Perennial herb growing to 32 in (80 cm). Has 3-lobed leaves, flowers that range in color from yellow to violet-blue, and spiraling seed pods.
Habitat & Cultivation
Native to Europe, Asia, and North Africa, alfalfa is found in meadows and in both open and cultivated areas. Grown as a fodder crop in temperate climates, it is harvested in summer.
Aerial parts, seeds, sprouting seeds.
Alfalfa contains isoflavones, coumarins, alkaloids, vitamins, and porphyrins. The isoflavones and coumarins are estrogenic.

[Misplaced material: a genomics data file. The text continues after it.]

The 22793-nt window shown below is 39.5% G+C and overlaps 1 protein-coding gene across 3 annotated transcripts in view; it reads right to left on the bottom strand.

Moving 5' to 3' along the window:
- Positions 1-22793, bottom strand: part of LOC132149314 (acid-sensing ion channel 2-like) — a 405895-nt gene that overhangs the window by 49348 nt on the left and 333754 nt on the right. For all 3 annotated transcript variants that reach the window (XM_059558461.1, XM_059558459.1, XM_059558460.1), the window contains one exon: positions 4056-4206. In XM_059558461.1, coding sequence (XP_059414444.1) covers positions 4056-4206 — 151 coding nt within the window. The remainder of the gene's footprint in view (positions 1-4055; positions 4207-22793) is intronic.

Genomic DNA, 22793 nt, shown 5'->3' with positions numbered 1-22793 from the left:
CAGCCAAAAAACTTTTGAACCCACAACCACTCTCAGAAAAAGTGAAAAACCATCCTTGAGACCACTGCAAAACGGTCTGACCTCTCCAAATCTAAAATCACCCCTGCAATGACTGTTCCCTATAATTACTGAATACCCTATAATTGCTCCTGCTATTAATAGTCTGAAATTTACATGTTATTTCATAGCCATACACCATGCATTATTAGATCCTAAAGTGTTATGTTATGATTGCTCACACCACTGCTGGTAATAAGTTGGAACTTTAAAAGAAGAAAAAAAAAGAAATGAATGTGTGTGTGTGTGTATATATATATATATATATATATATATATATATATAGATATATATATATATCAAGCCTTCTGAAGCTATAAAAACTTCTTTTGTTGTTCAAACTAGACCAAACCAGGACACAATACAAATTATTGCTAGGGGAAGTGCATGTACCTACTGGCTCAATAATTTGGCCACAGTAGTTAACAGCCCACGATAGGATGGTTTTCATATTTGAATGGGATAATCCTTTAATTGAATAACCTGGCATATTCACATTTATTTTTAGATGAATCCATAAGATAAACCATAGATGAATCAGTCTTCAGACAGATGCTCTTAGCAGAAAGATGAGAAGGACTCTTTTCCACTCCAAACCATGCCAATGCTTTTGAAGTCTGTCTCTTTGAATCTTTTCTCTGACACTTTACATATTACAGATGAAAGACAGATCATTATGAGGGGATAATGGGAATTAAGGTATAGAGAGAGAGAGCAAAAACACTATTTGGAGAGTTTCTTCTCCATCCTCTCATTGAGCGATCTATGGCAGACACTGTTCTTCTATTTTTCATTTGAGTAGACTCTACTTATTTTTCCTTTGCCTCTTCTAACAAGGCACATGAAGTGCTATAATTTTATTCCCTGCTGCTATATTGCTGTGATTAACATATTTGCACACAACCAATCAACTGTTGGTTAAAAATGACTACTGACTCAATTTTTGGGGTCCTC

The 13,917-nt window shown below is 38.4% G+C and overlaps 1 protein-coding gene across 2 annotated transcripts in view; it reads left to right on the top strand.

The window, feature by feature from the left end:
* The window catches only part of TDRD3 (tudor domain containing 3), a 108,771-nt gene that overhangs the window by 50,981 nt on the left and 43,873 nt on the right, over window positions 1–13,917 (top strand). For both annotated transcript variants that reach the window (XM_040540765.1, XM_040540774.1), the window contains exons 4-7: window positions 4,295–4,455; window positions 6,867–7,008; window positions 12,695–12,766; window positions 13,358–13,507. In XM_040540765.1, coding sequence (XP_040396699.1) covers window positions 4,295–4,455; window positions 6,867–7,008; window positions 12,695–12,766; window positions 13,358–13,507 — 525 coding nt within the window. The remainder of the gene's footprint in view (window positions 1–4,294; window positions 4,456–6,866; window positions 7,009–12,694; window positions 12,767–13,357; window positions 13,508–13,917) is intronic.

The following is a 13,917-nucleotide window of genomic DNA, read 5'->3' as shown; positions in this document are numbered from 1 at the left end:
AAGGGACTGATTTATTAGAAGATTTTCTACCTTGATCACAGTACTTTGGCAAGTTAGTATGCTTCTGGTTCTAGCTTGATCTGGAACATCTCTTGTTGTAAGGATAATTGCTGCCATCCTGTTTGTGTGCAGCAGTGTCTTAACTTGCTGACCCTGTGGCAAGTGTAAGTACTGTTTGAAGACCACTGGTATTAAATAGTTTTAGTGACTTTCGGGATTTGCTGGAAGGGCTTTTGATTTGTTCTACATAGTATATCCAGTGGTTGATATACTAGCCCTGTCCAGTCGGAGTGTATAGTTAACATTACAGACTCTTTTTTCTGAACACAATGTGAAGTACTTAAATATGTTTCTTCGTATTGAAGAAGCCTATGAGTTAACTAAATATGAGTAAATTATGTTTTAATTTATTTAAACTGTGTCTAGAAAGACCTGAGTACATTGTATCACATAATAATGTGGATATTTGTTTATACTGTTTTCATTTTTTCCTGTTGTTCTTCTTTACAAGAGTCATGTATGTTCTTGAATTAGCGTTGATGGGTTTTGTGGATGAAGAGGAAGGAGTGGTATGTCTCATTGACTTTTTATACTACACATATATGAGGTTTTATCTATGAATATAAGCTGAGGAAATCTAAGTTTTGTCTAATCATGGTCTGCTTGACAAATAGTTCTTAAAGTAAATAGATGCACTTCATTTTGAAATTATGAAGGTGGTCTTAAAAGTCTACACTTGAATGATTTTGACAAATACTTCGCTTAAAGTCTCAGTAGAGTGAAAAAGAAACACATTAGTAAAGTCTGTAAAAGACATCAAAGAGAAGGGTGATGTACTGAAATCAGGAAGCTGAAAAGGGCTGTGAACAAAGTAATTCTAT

History & Folklore
Though mostly used as an animal feed, alfala seeds have been consumed as food for thousands of years. Pliny (23–79 CE) records that alfalfa was brought to Greece by Darius, King of Persia (550–486 BCE), during his attempt to conquer Athens.
Medicinal Actions & Uses
Alfalfa is perhaps more therapeutically useful as a food than a medicine as the seeds are taken to help lower cholesterol levels. In view of alfalfa’s estrogenic activity, it can prove useful in treating problems relating to menstruation and menopause.
Do not take alfalfa alongside the anticoagulant medication warfarin. Avoid sprouted seeds in compromised immune states. Using large amounts is not advisable in pregnancy or in autoimmune diseases.